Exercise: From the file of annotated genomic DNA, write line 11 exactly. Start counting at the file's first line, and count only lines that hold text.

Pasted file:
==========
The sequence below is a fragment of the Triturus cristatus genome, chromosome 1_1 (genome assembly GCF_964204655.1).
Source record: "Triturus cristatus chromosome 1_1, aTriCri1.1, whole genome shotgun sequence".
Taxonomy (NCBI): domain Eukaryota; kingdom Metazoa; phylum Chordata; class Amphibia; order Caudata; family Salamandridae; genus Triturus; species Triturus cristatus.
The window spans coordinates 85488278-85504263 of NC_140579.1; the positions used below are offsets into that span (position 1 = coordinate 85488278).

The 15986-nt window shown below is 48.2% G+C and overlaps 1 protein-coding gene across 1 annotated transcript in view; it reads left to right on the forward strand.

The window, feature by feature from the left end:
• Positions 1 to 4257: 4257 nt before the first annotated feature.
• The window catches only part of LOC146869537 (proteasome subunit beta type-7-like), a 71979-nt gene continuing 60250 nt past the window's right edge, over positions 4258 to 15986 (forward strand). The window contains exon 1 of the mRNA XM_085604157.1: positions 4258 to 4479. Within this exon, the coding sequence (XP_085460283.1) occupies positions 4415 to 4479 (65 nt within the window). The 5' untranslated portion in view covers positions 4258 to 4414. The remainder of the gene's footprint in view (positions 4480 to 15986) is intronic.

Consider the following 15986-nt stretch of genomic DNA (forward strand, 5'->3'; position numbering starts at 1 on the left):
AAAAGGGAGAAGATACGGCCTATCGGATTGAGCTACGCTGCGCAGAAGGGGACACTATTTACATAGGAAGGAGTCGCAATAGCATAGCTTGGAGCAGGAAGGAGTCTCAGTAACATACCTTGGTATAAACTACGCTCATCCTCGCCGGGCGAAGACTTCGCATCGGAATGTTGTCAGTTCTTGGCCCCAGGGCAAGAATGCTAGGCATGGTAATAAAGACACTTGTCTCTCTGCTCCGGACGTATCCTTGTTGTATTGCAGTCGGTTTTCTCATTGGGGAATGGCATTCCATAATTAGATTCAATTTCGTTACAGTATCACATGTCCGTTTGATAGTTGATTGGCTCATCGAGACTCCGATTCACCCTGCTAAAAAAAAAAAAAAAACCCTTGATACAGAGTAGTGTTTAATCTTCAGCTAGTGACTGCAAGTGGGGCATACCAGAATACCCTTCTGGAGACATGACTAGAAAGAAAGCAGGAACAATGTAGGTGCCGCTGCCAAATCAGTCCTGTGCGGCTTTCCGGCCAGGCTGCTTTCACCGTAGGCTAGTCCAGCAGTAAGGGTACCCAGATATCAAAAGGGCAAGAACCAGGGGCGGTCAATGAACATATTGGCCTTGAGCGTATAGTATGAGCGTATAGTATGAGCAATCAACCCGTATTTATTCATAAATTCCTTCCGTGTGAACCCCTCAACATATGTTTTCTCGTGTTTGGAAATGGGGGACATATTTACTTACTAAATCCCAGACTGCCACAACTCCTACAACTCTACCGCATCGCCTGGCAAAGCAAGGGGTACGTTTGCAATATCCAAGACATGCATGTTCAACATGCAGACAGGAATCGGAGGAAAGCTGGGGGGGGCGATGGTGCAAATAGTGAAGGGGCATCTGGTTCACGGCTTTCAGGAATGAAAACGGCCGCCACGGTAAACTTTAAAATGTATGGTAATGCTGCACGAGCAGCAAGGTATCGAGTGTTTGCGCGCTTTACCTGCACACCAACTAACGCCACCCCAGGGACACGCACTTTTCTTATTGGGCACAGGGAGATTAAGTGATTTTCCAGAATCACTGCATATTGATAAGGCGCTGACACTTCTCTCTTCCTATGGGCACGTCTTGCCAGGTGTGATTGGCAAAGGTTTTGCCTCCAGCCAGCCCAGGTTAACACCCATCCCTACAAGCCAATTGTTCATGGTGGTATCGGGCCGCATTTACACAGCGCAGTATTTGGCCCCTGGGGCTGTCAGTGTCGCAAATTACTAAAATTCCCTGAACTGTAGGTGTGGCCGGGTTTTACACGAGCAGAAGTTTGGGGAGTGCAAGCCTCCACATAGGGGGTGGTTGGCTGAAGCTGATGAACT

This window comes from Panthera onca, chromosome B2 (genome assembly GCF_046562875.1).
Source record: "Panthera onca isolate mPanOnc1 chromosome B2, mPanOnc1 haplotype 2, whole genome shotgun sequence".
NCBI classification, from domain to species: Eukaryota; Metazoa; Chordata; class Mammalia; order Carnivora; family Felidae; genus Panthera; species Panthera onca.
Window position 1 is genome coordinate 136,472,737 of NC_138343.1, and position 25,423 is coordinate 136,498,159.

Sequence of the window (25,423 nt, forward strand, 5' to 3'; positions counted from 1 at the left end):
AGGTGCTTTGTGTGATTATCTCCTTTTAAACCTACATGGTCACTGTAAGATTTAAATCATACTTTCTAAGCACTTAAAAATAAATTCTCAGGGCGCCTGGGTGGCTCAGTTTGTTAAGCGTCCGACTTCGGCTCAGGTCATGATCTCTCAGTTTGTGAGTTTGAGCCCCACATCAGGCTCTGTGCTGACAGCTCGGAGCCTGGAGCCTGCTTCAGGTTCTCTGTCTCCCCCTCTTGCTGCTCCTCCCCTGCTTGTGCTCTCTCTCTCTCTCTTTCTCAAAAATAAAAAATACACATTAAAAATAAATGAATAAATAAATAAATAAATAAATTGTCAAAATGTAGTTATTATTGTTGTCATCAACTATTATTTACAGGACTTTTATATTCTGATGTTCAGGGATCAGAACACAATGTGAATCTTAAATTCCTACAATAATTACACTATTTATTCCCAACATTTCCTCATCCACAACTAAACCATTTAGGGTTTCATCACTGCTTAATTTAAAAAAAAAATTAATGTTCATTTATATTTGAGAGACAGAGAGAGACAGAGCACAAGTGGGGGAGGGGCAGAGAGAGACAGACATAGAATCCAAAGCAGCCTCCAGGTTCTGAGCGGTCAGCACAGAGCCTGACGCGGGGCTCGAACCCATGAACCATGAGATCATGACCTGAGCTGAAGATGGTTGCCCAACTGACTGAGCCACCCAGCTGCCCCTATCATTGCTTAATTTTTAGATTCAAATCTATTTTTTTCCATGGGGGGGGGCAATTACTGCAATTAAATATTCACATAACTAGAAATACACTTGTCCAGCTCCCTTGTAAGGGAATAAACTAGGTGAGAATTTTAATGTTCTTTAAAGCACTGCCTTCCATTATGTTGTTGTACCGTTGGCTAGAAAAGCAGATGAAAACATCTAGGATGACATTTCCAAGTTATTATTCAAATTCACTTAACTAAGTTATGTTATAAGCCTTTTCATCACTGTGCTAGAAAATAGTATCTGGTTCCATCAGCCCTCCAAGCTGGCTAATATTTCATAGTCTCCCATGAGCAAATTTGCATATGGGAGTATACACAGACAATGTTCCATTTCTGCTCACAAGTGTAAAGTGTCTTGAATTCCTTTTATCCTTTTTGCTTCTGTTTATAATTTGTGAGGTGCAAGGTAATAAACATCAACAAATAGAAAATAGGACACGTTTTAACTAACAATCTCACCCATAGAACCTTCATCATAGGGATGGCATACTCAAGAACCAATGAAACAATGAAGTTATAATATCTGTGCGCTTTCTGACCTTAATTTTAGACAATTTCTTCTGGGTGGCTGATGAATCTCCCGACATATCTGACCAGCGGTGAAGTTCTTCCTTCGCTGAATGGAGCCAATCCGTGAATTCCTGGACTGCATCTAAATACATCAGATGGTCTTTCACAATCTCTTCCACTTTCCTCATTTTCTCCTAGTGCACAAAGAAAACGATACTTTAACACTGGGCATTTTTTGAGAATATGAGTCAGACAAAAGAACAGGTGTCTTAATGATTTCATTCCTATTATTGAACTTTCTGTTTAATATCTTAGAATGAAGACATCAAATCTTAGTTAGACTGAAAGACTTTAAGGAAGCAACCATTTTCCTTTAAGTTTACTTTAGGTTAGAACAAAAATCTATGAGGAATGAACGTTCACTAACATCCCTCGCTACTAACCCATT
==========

This window comes from Panthera onca, chromosome B2 (genome assembly GCF_046562875.1).